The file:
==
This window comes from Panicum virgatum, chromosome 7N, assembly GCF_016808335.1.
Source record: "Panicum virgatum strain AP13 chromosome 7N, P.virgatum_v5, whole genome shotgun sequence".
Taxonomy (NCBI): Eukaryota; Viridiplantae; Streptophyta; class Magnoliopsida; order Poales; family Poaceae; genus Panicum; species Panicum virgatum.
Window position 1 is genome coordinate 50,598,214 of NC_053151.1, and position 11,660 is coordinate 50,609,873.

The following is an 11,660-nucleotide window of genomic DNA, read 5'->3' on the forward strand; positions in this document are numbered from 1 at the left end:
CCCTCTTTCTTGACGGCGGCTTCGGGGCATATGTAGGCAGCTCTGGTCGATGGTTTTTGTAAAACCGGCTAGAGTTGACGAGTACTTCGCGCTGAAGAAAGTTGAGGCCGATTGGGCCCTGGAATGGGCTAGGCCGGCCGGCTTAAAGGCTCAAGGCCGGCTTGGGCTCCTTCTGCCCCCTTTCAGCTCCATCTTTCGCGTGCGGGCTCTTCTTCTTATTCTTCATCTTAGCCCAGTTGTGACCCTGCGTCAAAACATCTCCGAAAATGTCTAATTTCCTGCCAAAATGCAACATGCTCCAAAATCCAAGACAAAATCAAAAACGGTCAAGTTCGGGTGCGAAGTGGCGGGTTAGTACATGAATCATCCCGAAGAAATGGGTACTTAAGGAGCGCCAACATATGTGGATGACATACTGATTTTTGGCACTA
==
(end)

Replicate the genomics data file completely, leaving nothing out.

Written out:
This window comes from Panicum virgatum, chromosome 7N, assembly GCF_016808335.1.
Source record: "Panicum virgatum strain AP13 chromosome 7N, P.virgatum_v5, whole genome shotgun sequence".
Taxonomy (NCBI): Eukaryota; Viridiplantae; Streptophyta; class Magnoliopsida; order Poales; family Poaceae; genus Panicum; species Panicum virgatum.
Window position 1 is genome coordinate 50,598,214 of NC_053151.1, and position 11,660 is coordinate 50,609,873.

The following is an 11,660-nucleotide window of genomic DNA, read 5'->3' on the forward strand; positions in this document are numbered from 1 at the left end:
CCCTCTTTCTTGACGGCGGCTTCGGGGCATATGTAGGCAGCTCTGGTCGATGGTTTTTGTAAAACCGGCTAGAGTTGACGAGTACTTCGCGCTGAAGAAAGTTGAGGCCGATTGGGCCCTGGAATGGGCTAGGCCGGCCGGCTTAAAGGCTCAAGGCCGGCTTGGGCTCCTTCTGCCCCCTTTCAGCTCCATCTTTCGCGTGCGGGCTCTTCTTCTTATTCTTCATCTTAGCCCAGTTGTGACCCTGCGTCAAAACATCTCCGAAAATGTCTAATTTCCTGCCAAAATGCAACATGCTCCAAAATCCAAGACAAAATCAAAAACGGTCAAGTTCGGGTGCGAAGTGGCGGGTTAGTACATGAATCATCCCGAAGAAATGGGTACTTAAGGAGCGCCAACATATGTGGATGACATACTGATTTTTGGCACTA